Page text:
I think you’ll agree, that was terrible.

Here are my three degrees of SEO copywriting:

  1. Get seen: be visible to those who want what you offer
  2. Attract clients: hook in prospects with excellent writing
  3. Build trust: show what you know and people will buy

Who’s all this writing for?

I’m a B2B copywriter. In plain English, I write SEO content for other business types.

I could have just said that – saved some time, but why do that when I can over-explain things? I blame mother. She gives me pointless details about mundane events, like meeting deaf Anne at Tesco:

“You remember deaf Anne – she lived at the bottom of grannies garden”

Deaf Anne sounds like a hedgehog.

“Had two sons. Married a welder”

Nope, I still have no idea.

“She was a part-time pirate. Liked to drink and dance naked at the Legion.”

Where was I? Ah, yes…

Putting the ‘SEO’ into SEO copywriting

I’ll try to make this quicker than a teenagers’ first time.

Content SEO.

Content has its own category because it’s IMPORTANT. And yet, keywords are all people talk about. The only keywords I really get giddy for are the long-tail sort (LTK) because they get to the heart of what you’re really all about. 

For example, why be an ‘accountant’ when you could be an ‘accountant helping big earners with tax avoidance schemes’. Seriously though, why be an accountant? 

I think I’ve made it pretty clear, writing shit-hot words is SEO copywriting, that also includes:

  • Understanding why you create content 
  • Knowing your audience like your own private parts
  • Being savvy about your prospects search behaviours

Technical SEO. 

I don’t fiddle with the arse-end of websites, and I don’t write code (I google code). In terms of content writing, the (sort of) technical aspects of SEO that I dabble in are:

  • Permalink structures (the links for each post/page)
  • Meta titles and descriptions (the snippet that shows in the search results)

On-page SEO.

SEO is about making what you’re selling, easy to find but also, easy to consume. Text-dumping on a page without formatting is a shoddy way to behave. When I write something nice for you I’ll also be doing this:

  • Creating a hook-worthy title
  • Laying down some subheadings 
  • Recommending internal links
  • Suggesting outbound links (to back up any claims made)
  • Add keywords
  • Include a CTA (Call To Action)

Adding the LOLs to the copy

Humour sells.

We like to laugh, and we remember the ad campaigns that made us snigger. I write copy for businesses that want that. Humour is subjective and so is great branding.

I’m telling you now, you shouldn’t try to be the everyman in your industry.

It doesn’t matter if your business sells to other companies or the great unwashed, you need to decide who’s buying your product. A client will usually give me a starting point (favourite comedian or funny brand) as inspiration and off I go, giving them that thing. It’s like acting only I don’t have to leave the house.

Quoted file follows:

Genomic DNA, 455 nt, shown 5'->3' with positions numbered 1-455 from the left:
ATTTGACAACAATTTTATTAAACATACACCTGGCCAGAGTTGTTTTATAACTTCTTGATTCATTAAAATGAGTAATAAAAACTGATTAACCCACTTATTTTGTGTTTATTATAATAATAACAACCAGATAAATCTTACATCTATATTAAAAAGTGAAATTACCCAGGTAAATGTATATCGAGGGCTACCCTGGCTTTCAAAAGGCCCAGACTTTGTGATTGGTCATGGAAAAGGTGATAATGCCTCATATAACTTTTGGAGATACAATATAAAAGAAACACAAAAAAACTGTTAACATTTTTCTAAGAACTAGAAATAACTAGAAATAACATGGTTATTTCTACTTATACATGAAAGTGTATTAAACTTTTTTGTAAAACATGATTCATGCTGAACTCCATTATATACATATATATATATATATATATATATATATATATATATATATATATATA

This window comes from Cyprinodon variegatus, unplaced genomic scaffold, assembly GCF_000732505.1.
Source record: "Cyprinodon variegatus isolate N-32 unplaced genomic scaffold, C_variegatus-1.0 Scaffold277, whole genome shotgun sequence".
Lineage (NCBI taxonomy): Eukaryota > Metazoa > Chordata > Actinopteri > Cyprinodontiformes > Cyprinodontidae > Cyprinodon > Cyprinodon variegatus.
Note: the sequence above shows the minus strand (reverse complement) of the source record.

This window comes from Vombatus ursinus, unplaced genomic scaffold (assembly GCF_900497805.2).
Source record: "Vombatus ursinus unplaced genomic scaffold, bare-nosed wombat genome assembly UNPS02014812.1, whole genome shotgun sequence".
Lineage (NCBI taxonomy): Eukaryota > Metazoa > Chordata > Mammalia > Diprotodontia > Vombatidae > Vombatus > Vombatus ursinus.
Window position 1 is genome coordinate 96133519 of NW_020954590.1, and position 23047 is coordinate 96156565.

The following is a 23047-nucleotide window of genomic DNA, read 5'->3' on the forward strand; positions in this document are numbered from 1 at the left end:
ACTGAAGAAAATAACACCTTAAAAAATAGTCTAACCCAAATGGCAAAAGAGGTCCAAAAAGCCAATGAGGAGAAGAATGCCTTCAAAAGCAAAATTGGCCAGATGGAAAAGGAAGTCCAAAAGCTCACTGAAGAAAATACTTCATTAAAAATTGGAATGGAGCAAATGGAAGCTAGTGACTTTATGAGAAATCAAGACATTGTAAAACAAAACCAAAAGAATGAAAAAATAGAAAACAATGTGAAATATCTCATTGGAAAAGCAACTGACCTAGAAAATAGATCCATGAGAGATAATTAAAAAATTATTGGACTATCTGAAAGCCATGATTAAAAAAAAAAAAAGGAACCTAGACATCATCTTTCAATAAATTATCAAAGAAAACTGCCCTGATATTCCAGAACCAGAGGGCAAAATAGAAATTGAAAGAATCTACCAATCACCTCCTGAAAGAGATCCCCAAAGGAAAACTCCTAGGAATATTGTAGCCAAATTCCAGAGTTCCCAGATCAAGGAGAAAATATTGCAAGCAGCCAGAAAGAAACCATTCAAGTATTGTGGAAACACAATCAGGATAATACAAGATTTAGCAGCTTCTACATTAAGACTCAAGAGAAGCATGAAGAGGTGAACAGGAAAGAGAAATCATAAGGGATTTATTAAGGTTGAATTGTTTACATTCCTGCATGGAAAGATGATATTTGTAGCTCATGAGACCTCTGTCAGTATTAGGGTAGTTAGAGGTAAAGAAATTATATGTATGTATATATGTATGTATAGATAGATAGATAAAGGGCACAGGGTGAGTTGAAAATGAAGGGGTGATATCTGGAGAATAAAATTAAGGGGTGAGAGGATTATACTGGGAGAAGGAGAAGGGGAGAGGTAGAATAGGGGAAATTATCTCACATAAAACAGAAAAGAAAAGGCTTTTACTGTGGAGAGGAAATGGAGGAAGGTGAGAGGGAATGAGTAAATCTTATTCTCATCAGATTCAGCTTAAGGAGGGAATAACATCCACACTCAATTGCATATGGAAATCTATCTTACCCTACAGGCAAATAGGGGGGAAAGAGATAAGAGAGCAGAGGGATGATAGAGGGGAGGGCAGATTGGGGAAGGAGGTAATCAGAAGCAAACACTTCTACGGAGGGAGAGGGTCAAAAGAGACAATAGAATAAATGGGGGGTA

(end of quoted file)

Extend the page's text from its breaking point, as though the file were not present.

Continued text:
Here’s how I work

Having to deal with rubbish clients grinds my gears but it means I’ve refined my process to avoid the dickwads. I now get the prospects I want.

What I need from you.

A sense of humour and a lot of information. I’m going to ask you questions, lots of questions, and some might be tricky to answer but answer them you must for I won’t be able to produce top-notch ‘hilarious’ content without those answers.


I online stalk your business. I research your industry, the chosen topic, and your target market. I check out your potential clients’ search behaviours, and research long-tail keywords that are relevant to the copy.


I’ll be writing as you and based on all the info I gather, you’ll get original wordage for your brandage.

First draft.

I understand you’ll want to make sure I’m giving you what you want. I’ll hand you the first draft to check through and you’ll get to pop all your suggested edits under each section of the copy.


TRUST your content writer.

Some folks like to act as editor-in-chief when they get the first draft, it does something to their brains. If you’ve hired me to write words, chances are you’re not very good at the job yourself.

The original content needs to remain the same. I won’t accept a draft back if it’s been tampered with.

The deal is, I edit my own work. You’re not paying me to edit yours. And if you harbour desires to write, don’t hire me or start a personal blog.

There might be times when I disagree with your suggestions.

I’ll always give you a decent reason, it’s up to you to accept my ability to know how to write content over yours.

Some of your ideas might work – in truth, you’re much more likely to hamper the copy with unnecessary words and clichés. In reality, it will take more time to edit your version of the text than mine.


This is the right time for suggested edits and grammatical fixes.

But not by you (or me) – someone qualified. Humans are shit at spotting their own mistakes. Doesn’t matter a damn if they write for a living because writers are humans too (yes, even me). Having fresh eyes on the text is something I won’t do without, and it will make your new copy infinitely better.

Completed project.

Hello to shiny new content. Pretty isn’t it. Having a focused brief and rigorous planning stage means there will never need to be endless rewrites. You get one chance to moan about the work, so make it count.

You’ll probably moan less if you hire someone you like, and whose ability you trust and value.

If that someone is me, hit the button.